There’s a lot to see in this little island, so chances are that you’ll want to take in the sights in Dublin and on the West Coast.
Ireland has plenty of transport options, but some are more reliable than others, and some places are easier to get to than others.
So, here’s a guide to getting around this little country.
Renting a car
If you’re travelling beyond Dublin, and if your trip is more than 2-3 days, it might be worthwhile renting a car.
Yes, you can access just about any major attraction through shuttle buses or public transportation, but you’ll get a lot more out of your time, and a lot more locations will open themselves up to you if you have a car rented.
You can rent a car with an American or EU driver’s license. It’s worth noting that manual (as opposed to automatic) is the default car type here. Automatic is usually available, but only on request.
If you are driving around the West Coast of Ireland, it’s worth your while planning your journey and checking the maps ahead of time. While the situation is improving steadily, there are still some areas that could be better served when it comes to data / Google Maps.
Ireland is well served by motorways if you’re travelling from East to West (or vice versa, of course!). Roads within the counties are trickier, and some rural byroads have speed limits of 80kph, so drive carefully.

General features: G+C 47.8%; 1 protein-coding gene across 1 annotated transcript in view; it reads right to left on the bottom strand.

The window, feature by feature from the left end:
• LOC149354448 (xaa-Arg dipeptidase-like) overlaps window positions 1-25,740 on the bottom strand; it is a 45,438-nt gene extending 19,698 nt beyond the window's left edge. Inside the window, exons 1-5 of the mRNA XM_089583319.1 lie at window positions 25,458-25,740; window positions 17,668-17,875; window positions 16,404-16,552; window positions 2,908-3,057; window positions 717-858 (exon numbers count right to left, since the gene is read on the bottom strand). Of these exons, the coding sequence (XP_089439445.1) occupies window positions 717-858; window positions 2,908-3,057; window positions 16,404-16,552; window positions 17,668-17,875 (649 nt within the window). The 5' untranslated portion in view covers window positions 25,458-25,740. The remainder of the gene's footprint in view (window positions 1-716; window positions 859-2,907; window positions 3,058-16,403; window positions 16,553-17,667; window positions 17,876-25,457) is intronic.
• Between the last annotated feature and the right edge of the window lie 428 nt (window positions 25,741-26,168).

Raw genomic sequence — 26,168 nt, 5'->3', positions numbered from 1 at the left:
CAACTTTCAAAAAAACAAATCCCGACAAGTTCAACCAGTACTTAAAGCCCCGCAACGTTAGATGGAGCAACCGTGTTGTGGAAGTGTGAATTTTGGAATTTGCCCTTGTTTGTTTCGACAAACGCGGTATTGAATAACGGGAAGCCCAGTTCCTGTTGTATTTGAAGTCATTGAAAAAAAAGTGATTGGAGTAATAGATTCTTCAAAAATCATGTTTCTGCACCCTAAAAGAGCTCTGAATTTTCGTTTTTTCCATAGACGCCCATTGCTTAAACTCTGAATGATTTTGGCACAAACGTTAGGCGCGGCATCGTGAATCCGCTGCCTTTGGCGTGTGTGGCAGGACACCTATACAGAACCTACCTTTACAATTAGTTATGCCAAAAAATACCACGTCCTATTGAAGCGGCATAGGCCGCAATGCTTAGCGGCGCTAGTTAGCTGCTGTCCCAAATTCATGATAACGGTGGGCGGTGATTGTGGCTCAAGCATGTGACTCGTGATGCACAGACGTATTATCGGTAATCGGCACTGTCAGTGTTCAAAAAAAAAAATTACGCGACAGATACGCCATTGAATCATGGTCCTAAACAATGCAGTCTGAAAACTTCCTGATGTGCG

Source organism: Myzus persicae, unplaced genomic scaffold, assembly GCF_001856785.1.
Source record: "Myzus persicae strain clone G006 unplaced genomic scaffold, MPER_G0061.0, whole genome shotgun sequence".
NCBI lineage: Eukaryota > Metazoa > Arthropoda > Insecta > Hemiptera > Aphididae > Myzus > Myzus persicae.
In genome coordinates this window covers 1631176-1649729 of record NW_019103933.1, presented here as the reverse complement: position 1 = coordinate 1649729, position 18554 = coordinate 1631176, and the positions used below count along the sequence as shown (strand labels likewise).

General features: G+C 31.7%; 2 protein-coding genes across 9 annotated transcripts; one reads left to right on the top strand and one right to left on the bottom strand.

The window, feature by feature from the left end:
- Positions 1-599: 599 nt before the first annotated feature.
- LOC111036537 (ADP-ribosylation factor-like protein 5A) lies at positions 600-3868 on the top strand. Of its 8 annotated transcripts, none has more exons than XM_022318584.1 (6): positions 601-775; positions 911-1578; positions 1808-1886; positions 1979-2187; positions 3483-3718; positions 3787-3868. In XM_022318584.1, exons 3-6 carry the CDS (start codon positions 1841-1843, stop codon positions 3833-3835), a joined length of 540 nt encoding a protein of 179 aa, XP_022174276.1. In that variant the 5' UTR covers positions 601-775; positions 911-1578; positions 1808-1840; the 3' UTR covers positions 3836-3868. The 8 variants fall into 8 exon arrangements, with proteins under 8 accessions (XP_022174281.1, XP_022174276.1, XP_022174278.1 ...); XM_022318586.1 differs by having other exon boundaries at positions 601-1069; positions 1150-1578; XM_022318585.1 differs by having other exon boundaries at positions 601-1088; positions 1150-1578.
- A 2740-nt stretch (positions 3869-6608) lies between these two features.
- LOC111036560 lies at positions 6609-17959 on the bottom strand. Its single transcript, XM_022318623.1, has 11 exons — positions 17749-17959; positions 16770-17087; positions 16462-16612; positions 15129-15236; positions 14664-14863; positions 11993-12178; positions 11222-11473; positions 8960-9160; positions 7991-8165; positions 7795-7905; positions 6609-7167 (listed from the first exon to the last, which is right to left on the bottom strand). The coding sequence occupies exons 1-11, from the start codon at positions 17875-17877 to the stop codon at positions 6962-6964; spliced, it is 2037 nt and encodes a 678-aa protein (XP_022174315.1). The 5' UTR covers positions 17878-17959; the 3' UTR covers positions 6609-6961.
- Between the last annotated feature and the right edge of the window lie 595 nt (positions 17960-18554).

Getting Around Ireland with Public Transport
Trains in Ireland tend to be well-kept and comfortable. The ticket prices are higher than the buses, but on inter-county or commuter trains you get access to clean toilets and more leg room.
We recommend you book these tickets in advance, so definitely plan out your trips.
In Dublin, there are two main train stations.
- Heuston Station is the major Dublin station that has lines that go outside of Dublin to cities like Cork, Galway and Limerick. It is a direct stop on the Red LUAS line making it very easily accessible. (More on the LUAS later.)
- Connolly Station travels along the North/South line, meaning that this is the way to get to Northern Ireland. It’s also a commuter train nexus that goes to towns and villages largely in County Dublin and surrounding “commuter counties”. This is also a direct terminal stop on the LUAS red line. The towns from this train station make great half-day trips out of Dublin. Howth and Bray are great scenic seaside towns worth checking out.